92. Bill In Oz says:

    EM I remember reading that you were going into soft lockdown last Saturday
    And by now into complete lockdown.

    You are ahead of us here in Oz.
    Do you have any thoughts or suggestions to pass on for those about to do it ?

  93. tom0mason says:

    Interesting show from Alex Jones …
    “EXCLUSIVE: Pentagon Told To Prepare For National Emergency – FULL SHOW 3/3/20
    Mar 3, 2020
    The Alex Jones Show

    Tune in for exclusive details on this national emergency over the horizon! Watch as we reveal exclusive details on the soon-to-be-announced national emergency by FEMA. Tune in! ”

    And the figure stated on the show is that over time up to 3 million could be dead from coronavirus.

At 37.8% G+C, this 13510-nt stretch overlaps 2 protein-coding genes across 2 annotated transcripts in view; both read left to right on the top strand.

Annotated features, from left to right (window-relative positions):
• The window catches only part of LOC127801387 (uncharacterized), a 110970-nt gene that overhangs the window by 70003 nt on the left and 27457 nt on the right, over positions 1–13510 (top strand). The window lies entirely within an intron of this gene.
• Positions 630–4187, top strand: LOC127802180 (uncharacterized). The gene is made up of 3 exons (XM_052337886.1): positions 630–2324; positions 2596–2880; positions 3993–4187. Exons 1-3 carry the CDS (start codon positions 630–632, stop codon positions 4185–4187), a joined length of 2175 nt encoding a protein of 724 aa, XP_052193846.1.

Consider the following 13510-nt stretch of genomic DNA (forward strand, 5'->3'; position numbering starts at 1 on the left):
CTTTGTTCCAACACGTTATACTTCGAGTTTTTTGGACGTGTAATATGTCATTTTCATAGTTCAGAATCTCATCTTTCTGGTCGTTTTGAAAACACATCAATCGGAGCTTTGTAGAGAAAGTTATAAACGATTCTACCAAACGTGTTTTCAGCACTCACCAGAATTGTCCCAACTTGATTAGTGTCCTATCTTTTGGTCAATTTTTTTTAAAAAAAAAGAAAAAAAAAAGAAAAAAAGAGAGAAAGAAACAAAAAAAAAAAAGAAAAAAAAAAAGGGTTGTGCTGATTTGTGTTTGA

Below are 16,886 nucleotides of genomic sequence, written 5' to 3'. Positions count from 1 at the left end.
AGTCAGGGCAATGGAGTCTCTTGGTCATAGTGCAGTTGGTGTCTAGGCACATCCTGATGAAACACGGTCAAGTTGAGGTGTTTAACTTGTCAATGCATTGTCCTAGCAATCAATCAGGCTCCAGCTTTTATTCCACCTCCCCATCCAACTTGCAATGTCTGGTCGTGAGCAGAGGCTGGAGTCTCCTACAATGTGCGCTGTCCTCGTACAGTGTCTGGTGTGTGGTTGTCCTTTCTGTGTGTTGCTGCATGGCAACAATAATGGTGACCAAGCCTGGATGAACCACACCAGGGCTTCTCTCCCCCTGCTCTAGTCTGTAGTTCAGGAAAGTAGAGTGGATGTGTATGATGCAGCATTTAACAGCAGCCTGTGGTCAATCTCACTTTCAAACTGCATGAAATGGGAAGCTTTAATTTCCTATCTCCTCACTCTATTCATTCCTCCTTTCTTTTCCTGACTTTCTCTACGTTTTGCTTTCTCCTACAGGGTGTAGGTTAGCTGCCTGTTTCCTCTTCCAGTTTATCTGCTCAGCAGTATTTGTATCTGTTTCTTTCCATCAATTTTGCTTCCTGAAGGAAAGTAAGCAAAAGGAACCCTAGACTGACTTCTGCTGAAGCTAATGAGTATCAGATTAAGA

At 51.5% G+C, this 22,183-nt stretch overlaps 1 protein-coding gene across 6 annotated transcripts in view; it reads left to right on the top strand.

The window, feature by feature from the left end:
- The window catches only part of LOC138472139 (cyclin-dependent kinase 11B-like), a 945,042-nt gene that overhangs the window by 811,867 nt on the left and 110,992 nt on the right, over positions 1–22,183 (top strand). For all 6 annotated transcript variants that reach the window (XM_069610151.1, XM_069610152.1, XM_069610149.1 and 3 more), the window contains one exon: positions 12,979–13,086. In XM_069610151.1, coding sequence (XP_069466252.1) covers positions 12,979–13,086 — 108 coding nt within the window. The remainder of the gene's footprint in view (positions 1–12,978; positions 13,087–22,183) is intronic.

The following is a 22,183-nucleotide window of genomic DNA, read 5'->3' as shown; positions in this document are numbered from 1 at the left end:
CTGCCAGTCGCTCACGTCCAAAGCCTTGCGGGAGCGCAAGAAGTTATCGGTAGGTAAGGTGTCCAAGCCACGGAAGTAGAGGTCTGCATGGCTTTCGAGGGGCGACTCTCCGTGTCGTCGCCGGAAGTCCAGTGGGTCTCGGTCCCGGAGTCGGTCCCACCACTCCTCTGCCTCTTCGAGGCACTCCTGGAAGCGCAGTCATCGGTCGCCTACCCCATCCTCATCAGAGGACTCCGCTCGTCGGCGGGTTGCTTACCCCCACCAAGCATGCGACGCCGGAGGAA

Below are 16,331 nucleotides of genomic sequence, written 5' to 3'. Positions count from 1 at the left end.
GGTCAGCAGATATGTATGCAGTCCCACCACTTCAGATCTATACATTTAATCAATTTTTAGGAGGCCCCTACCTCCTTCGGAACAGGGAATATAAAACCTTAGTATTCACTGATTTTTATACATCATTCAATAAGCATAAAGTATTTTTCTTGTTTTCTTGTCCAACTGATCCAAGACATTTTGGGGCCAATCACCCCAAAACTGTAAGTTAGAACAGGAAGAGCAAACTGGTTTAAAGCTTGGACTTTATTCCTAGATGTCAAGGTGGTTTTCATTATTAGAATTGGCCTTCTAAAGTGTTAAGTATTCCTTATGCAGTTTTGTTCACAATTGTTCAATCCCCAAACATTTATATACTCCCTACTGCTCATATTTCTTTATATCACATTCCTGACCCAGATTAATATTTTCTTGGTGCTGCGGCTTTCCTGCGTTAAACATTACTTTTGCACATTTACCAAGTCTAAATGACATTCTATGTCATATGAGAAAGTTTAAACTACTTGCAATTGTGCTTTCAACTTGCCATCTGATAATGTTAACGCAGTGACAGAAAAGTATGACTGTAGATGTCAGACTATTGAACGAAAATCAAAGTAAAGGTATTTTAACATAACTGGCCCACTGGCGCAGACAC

94. jim2 says:

    On the subject of isopropyl alcohol. A good way to conserve is to NOT remove the plastic seal under the lid. Instead, get a large map pin and punch one hole in the center of the seal. You can then dispense the liquid in a small stream, using only what you need. Also, if tipped over, it won’t spill much. And if the lid is left off, evaporation is limited.

  95. Quail says:

    The local Office Depot has wipes and other cleaning supplies still on the shelf, and the craft stores have gloves.

  96. E.M.Smith says:

    @Bill In Oz:

    Not much yet. I broke lockdown to vote, and also to do some banking (not everything is on line… like moving money from investment account to bill paying account via check…), so plan for those two.

    Trying to prevent cross contamination of bank card, wallet, check book, disinfectant wipe, check to deposit; while wiping the ATM keyboard is NOT easy.